Guidelines from the American College of Rheumatology [30] and European League Against Rheumatism [31] recommend the need for weight loss as well as exercise in the management of overweight or obese patients with OA. Several studies support the combination of exercise and weight loss, together with appropriate analgesia, as a cornerstone for these patients [3, 32]. These studies have highlighted important benefits of combined exercise and diet therapy compared with either exercise or diet alone, including greater improvements in gait, knee pain and physical function [32]. Although long-term weight loss can be achieved through calorie restriction alone, the addition of exercise is also required in order to significantly improve mobility (an important determinant of disability), self-reported function and pain [3]. In addition, the CAROT study indicated a decrease in lower extremity muscle mass and muscle strength following weight loss in obese patients with knee OA, suggesting that significant weight loss should be followed by an exercise regimen to restore or increase muscle mass in this patient population [33].

In contrast to weight loss among the general population, where rapid initial weight loss can indicate a poorer long-term prognosis in terms of regaining weight [25], greater initial weight loss in obese people with OA is associated with better long-term prognoses, and can be associated with better compliance with treatment [34]. However, this is in contrast with clinical opinion recommending a slower rate of weight loss [34].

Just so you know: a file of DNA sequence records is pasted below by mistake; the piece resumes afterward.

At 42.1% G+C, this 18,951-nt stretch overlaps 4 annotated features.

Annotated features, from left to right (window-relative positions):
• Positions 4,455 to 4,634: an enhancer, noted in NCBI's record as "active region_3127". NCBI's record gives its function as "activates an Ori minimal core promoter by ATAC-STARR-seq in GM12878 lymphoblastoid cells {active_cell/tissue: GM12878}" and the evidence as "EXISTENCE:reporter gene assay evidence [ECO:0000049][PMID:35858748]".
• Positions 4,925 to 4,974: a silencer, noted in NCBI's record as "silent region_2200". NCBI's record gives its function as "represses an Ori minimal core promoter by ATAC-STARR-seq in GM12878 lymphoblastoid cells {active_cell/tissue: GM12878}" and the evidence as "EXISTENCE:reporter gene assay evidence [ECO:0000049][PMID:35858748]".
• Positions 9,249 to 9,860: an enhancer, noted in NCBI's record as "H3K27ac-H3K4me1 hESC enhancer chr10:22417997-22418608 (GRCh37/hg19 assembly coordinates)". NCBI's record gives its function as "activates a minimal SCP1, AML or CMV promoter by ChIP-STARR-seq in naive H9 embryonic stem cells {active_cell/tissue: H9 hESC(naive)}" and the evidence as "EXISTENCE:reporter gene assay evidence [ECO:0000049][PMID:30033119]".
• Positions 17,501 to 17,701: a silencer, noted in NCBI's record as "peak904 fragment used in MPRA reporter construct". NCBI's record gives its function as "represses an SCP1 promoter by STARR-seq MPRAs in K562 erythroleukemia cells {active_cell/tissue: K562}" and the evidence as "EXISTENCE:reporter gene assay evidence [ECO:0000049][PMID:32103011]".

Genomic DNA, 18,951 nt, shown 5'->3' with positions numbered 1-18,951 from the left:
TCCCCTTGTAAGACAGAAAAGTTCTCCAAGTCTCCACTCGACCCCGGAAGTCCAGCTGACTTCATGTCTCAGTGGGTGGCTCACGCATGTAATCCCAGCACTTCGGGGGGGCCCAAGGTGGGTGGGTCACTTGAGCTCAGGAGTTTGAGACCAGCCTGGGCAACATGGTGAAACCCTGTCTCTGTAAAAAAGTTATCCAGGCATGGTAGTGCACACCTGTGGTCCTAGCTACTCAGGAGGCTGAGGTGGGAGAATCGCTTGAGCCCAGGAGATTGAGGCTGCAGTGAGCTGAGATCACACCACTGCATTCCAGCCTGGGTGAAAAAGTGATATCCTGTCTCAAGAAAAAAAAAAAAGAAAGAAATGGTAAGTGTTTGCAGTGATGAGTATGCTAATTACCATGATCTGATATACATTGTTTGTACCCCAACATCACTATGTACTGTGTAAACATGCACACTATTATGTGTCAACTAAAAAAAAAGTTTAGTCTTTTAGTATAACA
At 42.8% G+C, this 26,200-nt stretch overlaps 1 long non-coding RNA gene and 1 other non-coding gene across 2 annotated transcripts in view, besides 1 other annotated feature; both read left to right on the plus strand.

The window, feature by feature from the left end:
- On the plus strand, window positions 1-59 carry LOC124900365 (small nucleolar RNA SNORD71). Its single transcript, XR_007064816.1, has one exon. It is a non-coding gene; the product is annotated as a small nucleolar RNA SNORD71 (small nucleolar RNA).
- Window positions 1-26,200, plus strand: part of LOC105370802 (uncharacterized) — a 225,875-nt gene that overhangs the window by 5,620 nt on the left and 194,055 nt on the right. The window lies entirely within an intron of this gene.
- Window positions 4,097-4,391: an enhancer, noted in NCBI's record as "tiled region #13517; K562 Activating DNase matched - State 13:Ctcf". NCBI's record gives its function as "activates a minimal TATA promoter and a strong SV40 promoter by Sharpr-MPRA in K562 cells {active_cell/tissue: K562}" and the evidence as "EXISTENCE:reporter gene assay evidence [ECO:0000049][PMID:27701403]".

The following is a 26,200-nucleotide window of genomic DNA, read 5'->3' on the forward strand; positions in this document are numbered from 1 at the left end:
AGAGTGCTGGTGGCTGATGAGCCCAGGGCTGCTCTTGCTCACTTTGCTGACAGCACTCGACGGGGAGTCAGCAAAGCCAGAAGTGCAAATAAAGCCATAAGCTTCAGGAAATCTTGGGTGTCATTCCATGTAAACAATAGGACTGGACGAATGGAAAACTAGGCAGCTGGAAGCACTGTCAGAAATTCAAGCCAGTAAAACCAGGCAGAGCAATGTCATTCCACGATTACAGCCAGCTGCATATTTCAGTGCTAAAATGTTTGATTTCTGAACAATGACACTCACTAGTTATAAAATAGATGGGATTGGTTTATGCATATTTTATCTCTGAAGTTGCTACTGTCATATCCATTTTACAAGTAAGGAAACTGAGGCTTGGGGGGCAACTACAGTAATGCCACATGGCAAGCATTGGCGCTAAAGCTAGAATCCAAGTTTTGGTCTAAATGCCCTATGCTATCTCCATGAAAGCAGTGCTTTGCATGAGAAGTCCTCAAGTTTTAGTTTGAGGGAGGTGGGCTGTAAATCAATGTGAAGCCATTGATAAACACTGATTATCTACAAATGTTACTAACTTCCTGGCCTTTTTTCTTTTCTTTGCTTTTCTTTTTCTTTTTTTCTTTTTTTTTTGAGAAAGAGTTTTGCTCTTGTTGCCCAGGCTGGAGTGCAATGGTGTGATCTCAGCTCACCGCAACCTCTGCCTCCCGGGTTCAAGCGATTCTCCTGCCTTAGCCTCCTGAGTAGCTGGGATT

The NIH guidelines recommend that, in order to achieve 10% weight loss over 6 months, overweight patients (BMI 27–35 kg m−2) should aim for a decrease of 300–500 kcal day−1 (1,300–2,100 kJ day−1), resulting in weight loss of about 250–500 g week−1. For more severely obese patients (BMI > 35 kg m−2), deficits of up to 500–1,000 kcal day−1 (2,100–4,200 kJ day−1) are required for weight loss of about 500–1,000 g week−1 [25]. For obese people with established OA, who may have relatively low activity levels and inactivity-induced lean mass atrophy [35], weight loss tends to be less than expected [36] and the energy deficit of an effective diet has to be greater to compensate for this (AR Leeds, personal communication).

Opinions on the optimal method for weight loss are varied. While evidence supports a calorie-restricted diet, the evidence to support differences in diet composition is limited and inconclusive. Although it is critical – especially in elderly OA patients – to introduce a low-calorie diet that still provides all the essential nutrients, maintenance of recommended daily calcium intake is particularly important for women who may be at risk of osteoporosis [25]. For some obese patients, compliance with long-term lifestyle changes is low and other approaches, such as bariatric surgery (e.g. laparoscopic adjustable gastric banding or sleeve gastrectomy) [37, 38] or pharmacotherapy, may be the best way to achieve weight loss.

While exercise can aid weight loss, there is also evidence of other benefits that exercise can have in patients with OA, even in those with severe OA [39, 40]. For example, exercise has been shown to strengthen muscles that support the joints, reduce pain and improve physical function [32, 40, 41]. Both aerobic walking and quadriceps' strengthening exercises have been shown to reduce pain and disability in subjects with knee OA, but in a systematic review of 13 randomized clinical trials, it was not possible to identify the superiority of one approach over the other [40]. Although the optimal exercise regimen for OA patients is not currently known, it is important – especially in elderly OA patients – to tailor the exercise programme according to patient mobility, comorbidities and patient preferences [42].